If there was a word that I love best for how friendship is key for the black-dogged it is this: accompany. It entails a humility, an equality, a humanity. It’s no accident that I’ve always loved the earliest name for following Christ. It is ‘THE WAY’. It dates back to the gospels – so much so that Mark seems to exploit the word’s ambiguity: it’s more than just a physical description. The black dog may not be your problem – but it’s guaranteed you have others! We’re all in this life thing together. So let us accompany one another.

  • Endure… but don’t assume (please!)

Maya Angelou - how you made people feelI think one of the most frustrating things for people closest to me (it would absolutely drive me nuts – actually, now I think about it, it does) is that it’s not possible to assume that what was said last timehas stuck. Sometimes I don’t remember conversations (that’s a bit alarming). But more often than not, I’ve stopped believing them. I spiral into the trap of assuming that something must have changed the situation so much that what was said before has been somehow nullified. Or that the person was not completely sincere. Or actually lied.

Unfair isn’t it? Your motives and intentions were so good. Yet you still get repaid by getting your integrity and sincerity callously impugned. Best to shake the dust off your feet and move on? If you feel like it, I suppose.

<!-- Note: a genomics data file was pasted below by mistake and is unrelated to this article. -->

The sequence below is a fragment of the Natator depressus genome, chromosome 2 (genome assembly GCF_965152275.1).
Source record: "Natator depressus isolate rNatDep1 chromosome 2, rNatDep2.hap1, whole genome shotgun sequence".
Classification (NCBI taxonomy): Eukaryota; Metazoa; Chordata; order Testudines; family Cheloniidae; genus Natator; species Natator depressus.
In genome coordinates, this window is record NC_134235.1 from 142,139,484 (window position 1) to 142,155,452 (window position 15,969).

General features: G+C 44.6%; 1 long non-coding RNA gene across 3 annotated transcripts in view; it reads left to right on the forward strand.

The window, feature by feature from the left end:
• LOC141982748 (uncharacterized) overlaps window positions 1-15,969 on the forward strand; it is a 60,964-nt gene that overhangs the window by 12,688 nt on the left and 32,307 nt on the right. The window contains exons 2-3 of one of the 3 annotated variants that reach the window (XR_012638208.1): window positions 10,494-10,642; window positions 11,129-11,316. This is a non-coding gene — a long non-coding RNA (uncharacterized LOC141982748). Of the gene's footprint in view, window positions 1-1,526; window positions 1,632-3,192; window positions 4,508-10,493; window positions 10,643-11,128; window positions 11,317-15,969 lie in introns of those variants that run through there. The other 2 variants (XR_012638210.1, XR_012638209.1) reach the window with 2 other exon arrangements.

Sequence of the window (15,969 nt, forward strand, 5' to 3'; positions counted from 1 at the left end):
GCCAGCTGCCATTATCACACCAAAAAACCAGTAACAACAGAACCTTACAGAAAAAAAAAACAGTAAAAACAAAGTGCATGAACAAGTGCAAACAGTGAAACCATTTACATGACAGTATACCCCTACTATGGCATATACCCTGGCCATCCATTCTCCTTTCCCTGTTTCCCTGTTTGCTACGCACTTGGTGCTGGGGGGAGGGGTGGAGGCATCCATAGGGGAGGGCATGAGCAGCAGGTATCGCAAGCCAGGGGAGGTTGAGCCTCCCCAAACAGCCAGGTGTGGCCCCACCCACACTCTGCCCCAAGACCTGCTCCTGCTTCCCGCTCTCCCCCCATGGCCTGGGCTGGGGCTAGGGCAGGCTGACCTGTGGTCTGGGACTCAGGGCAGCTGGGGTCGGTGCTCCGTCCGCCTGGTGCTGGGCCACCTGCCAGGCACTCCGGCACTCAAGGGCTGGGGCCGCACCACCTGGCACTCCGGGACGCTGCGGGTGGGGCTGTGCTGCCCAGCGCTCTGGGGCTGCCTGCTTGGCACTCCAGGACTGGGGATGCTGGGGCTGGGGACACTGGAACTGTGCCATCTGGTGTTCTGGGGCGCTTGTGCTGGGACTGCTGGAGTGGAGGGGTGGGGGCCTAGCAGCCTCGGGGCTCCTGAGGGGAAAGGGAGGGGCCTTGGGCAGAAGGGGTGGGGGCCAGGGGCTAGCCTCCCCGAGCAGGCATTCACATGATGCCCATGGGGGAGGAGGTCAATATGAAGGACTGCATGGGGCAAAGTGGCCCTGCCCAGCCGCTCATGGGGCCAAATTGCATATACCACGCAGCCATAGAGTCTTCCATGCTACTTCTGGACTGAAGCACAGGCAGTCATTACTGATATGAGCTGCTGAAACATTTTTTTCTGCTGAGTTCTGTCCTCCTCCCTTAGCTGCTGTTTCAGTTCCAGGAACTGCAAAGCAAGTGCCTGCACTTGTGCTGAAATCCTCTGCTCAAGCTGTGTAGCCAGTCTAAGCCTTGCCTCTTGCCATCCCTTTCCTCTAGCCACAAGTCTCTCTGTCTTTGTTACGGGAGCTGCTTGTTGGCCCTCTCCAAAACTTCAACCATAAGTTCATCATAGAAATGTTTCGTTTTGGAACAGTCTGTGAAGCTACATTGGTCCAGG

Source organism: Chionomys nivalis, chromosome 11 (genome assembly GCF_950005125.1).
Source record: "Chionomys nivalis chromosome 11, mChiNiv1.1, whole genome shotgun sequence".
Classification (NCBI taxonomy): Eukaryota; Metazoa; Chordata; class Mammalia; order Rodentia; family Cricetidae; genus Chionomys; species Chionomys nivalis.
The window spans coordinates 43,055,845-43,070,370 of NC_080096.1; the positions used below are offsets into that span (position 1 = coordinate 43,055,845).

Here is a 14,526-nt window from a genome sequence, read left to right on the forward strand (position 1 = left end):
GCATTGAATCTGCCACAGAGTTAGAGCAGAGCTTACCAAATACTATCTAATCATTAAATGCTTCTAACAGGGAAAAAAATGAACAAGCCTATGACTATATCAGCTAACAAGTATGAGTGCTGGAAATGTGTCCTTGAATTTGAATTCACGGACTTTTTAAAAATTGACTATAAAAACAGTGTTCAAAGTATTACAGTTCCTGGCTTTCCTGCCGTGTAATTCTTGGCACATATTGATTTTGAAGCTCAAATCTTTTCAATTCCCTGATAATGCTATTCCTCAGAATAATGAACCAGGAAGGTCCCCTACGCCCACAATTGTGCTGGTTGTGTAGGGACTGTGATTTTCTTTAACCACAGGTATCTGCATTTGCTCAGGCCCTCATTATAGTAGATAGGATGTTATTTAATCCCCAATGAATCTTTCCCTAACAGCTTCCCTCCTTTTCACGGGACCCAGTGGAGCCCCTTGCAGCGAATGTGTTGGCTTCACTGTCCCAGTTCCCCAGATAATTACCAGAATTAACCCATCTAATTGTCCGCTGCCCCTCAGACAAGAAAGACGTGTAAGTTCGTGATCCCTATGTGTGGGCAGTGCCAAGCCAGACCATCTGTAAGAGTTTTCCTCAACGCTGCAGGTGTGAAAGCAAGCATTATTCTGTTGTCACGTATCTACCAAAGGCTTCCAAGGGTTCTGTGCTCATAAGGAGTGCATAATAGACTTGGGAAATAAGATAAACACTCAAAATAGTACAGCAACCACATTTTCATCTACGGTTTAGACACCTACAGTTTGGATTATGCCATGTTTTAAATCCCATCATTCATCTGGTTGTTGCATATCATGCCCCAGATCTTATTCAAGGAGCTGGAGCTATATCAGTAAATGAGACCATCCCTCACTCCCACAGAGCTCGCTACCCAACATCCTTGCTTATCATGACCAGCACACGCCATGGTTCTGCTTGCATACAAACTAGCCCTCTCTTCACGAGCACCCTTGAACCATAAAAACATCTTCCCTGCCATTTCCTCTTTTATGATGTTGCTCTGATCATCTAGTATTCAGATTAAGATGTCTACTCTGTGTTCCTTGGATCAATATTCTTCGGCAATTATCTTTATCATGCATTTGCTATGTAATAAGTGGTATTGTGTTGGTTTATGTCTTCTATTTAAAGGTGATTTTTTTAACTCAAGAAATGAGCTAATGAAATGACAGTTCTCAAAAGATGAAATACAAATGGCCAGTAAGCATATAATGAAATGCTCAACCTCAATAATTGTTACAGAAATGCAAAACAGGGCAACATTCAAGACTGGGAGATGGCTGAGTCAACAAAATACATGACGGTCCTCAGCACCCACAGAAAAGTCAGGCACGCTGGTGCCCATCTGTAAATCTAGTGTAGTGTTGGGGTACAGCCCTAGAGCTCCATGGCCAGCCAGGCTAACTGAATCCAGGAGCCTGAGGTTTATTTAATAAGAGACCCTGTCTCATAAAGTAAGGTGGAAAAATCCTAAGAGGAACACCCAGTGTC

But remember – in my head there’s a raging blizzard of competing thoughts and darkened narratives. And the black dog will impugn away…

I cannot tell you how often I need reassurance. Pathetic really, isn’t it? Is that the sensitive but prideful ego constantly requiring molly-coddling… or a perspective on reality that’s got dangerously warped and corroded? I leave you to decide. This is one of the key reasons why time and loyalty are crucial. What I agreed yesterday may be the furthest thing from my mind tomorrow.

  • Take initiatives… but don’t manage (please!)

I hate asking for help. Always have. I’ve always preferred to give it! Probably partly my stiff-upper-lip background where one is taught the so-called virtue of self-sufficiency. Ridiculous really. I was at pains in my recent book What Makes Us Human to show how absurd and damaging this is. I’ve had to learn that the hard way. I really do need others.